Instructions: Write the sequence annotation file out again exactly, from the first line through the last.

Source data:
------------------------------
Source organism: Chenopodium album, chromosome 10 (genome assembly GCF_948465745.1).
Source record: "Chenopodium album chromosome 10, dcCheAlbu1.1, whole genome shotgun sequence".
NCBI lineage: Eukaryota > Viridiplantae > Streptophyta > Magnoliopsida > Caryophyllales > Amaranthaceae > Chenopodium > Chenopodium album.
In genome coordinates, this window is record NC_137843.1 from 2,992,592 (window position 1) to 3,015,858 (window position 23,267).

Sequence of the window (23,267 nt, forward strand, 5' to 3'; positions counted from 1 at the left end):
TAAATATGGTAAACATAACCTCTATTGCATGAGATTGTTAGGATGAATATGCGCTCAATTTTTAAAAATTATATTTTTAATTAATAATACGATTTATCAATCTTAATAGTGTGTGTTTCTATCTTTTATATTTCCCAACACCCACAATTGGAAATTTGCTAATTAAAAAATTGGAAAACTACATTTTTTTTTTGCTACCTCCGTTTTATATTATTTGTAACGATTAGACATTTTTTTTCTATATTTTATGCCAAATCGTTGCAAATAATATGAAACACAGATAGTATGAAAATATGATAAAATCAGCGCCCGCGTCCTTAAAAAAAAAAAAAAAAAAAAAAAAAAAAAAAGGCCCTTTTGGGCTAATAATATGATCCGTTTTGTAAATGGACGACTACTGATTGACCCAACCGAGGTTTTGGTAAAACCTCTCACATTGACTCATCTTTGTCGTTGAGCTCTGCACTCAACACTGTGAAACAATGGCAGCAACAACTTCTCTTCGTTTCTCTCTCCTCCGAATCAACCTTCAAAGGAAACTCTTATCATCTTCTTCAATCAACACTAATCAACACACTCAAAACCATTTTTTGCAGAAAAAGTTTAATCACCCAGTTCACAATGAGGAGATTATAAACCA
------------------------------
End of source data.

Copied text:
Source organism: Chenopodium album, chromosome 10 (genome assembly GCF_948465745.1).
Source record: "Chenopodium album chromosome 10, dcCheAlbu1.1, whole genome shotgun sequence".
NCBI lineage: Eukaryota > Viridiplantae > Streptophyta > Magnoliopsida > Caryophyllales > Amaranthaceae > Chenopodium > Chenopodium album.
In genome coordinates, this window is record NC_137843.1 from 2,992,592 (window position 1) to 3,015,858 (window position 23,267).

Sequence of the window (23,267 nt, forward strand, 5' to 3'; positions counted from 1 at the left end):
TAAATATGGTAAACATAACCTCTATTGCATGAGATTGTTAGGATGAATATGCGCTCAATTTTTAAAAATTATATTTTTAATTAATAATACGATTTATCAATCTTAATAGTGTGTGTTTCTATCTTTTATATTTCCCAACACCCACAATTGGAAATTTGCTAATTAAAAAATTGGAAAACTACATTTTTTTTTTGCTACCTCCGTTTTATATTATTTGTAACGATTAGACATTTTTTTTCTATATTTTATGCCAAATCGTTGCAAATAATATGAAACACAGATAGTATGAAAATATGATAAAATCAGCGCCCGCGTCCTTAAAAAAAAAAAAAAAAAAAAAAAAAAAAAAAGGCCCTTTTGGGCTAATAATATGATCCGTTTTGTAAATGGACGACTACTGATTGACCCAACCGAGGTTTTGGTAAAACCTCTCACATTGACTCATCTTTGTCGTTGAGCTCTGCACTCAACACTGTGAAACAATGGCAGCAACAACTTCTCTTCGTTTCTCTCTCCTCCGAATCAACCTTCAAAGGAAACTCTTATCATCTTCTTCAATCAACACTAATCAACACACTCAAAACCATTTTTTGCAGAAAAAGTTTAATCACCCAGTTCACAATGAGGAGATTATAAACCA